Monday, June 14, 2010


In addition to Medicare Advantage payment cuts and potential reductions in fee-for-service payment updates, PPACA includes various provisions intended to facilitate ongoing Medicare cost containment, notably creation of the Independent Payment Advisory Board and the Center for Medicare and Medicaid Innovation. In addition to CMI’s broad scope, PPACA requires specific pilot projects, including (in Section 3022) demonstration of accountable care organizations (ACOs).

What does PPACA mean by an ACO? Dr. Elliott Fisher of Dartmouth Medical School, a primary originator of the concept, defined it as “a provider-led organization whose mission is to manage the full continuum of care and be accountable for the overall costs and quality of care for a defined population” and listed several provider groupings that could form ACOs. PPACA provides additional criteria, including having a formal legal structure and administrative systems, meeting CMS requirements for quality assurance and reporting, and serving at least 5000 Medicare beneficiaries. PPACA also specifies a deadline for the ACO pilot: “Not later than January 1, 2012, the Secretary shall establish…a program…”

The goal of an ACO is to reduce costs and improve quality of care through cooperation and coordination among providers, similar to that achieved by integrated delivery systems like Geisinger, HealthPartners, and Intermountain Health Care, but within what may be essentially a virtual organization superimposed on a loose network of providers and covering only a subset of patients.

The ACO concept has been enthusiastically supported by an impressive list of health care experts, plus Dartmouth and the Brookings Institute, but not by Jeff Goldsmith, the author of a critical piece posted on the Health Affairs blog. Goldsmith is particularly skeptical about the difficulty of getting providers to work together, noting “a thundering absence of collegiality – in my view, the central precondition of assuming risk and managing care…” Goldsmith is also doubtful about economic aspects of ACOs: “40% of physicians no longer have any Medicare hospital-related fee income. So squashing hospitals and physicians back together into economic interdependence in a joint hospital/physician economic pool makes no real-world sense.” In a rebuttal piece, Brookings’ Dr. Mark McClellan and others defended ACOs as a critical step away from volume-based health care payment and toward better care at lower cost, but provided no examples of successful implementations.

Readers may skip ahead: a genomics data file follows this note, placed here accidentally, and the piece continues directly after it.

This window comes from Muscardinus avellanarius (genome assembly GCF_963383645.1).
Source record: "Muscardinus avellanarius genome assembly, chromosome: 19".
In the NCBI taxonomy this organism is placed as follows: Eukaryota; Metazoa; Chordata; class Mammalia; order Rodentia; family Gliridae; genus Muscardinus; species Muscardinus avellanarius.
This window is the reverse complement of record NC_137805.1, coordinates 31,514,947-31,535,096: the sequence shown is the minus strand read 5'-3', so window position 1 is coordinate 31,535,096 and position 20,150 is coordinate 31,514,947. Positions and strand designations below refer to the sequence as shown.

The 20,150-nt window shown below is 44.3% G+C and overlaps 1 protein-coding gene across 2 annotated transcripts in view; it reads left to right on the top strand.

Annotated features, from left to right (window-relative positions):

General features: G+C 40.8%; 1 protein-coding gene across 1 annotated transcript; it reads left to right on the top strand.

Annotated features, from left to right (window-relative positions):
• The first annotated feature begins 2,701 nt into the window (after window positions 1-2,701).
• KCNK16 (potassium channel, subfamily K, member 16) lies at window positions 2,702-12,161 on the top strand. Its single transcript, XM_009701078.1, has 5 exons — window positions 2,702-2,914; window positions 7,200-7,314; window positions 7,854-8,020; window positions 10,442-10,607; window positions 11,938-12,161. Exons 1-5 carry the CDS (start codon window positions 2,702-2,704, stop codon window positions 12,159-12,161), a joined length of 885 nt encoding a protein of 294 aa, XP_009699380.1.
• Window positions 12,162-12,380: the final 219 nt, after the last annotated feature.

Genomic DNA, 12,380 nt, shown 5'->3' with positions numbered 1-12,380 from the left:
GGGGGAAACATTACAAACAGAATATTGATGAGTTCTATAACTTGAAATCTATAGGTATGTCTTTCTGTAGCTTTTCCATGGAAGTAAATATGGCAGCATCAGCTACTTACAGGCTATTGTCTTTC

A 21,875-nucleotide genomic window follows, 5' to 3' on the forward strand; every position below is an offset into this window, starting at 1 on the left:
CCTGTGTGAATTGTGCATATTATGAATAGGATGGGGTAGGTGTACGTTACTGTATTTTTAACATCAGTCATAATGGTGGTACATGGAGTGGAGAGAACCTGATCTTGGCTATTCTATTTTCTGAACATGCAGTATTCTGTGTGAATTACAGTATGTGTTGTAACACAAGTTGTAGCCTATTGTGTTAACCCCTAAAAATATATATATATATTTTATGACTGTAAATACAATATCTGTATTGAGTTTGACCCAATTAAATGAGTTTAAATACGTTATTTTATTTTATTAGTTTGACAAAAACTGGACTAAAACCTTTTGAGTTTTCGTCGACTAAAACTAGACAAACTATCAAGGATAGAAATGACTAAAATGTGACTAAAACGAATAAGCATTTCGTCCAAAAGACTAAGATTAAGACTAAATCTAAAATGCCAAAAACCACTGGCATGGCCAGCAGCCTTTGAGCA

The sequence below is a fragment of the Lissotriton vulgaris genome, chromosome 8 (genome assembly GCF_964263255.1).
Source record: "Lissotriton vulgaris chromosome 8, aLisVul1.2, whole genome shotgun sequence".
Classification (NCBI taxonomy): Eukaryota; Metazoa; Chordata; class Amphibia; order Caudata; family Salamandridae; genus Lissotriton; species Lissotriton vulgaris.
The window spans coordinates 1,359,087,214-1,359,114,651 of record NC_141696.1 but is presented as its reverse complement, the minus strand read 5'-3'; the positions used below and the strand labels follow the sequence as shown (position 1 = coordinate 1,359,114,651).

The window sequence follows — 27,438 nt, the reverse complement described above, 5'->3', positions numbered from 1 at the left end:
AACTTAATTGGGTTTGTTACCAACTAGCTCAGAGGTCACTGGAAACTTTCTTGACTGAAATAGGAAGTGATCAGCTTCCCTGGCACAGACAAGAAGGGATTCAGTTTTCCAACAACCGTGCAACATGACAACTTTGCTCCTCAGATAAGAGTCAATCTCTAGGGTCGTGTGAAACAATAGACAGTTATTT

And that’s the problem. Like some mythical medieval creature, the ACO has not been sighted, other than within existing formal organizational structures in which providers are subject to centralized management—and payment.

This doesn’t mean that we won’t be reading about some ACO successes. The Brookings-Dartmouth ACO Learning Network has attracted an impressive list of interested provider organizations and is assisting in pilot implementations. However AultCare and Carilion Clinic—the Network’s first pilot sites—both have existing health plans and have much in common with integrated delivery systems. Even so, efforts to revamp IT and financial systems have been substantial, with key details—like how to reward providers for cost savings—still to be worked out, according to a recent article in Modern Healthcare.

Prospects for the virtual forms of ACOs seem much less promising, given the need to create, more or less from scratch, the support systems necessary to make the concept feasible, plus the extreme difficulties of changing the mindset of providers who may demonstrate Goldsmith’s “thundering lack of collegiality.” Vermont—where the ACO concept has been studied since 2008, and where the schedule for pilot project start-up has already slipped a year, to 2011—provides a measure of the time and effort involved, with a recent Commonwealth Fund report providing a lengthy list of “lessons learned” (so far, that is).

An even greater obstacle than lack of provider collegiality may be provider fear of loss of income. Physicians used to having control over their own fee-for-service world may well hesitate to sign up for a “share of savings” that is dependent on reduced billings by ACO providers, especially if the share will be net of the administrative costs necessary to support the ACO.

None of this means that Dr. Fisher and his colleagues are wrong in their objectives. If the health care “waste” identified by the Dartmouth Atlas project and other studies is to be reduced, providers must work cooperatively. It may even be that successful implementation of ACO concepts, first by formal integrated delivery systems, and then by less tightly organized systems with existing central management, will start to put enough pressure on other providers they too begin to look beyond billings to better integrated patient care.

Or more likely not, at least in the near term, given the practical and behavioral problems involved. ACO principles of a continuum of care, resource planning, and performance measurement represent huge challenges to all but centrally managed systems. Unless the CMS ACO pilot is to be based on such a system, its deadline seems unlikely to be met, and yet its objective—to use another medieval analogy—of finding a way to turn the leaden dross of health care waste into the gold of high performance care depends on making the ACO concept work in much looser networks —and CMS has shown very little talent for alchemy.

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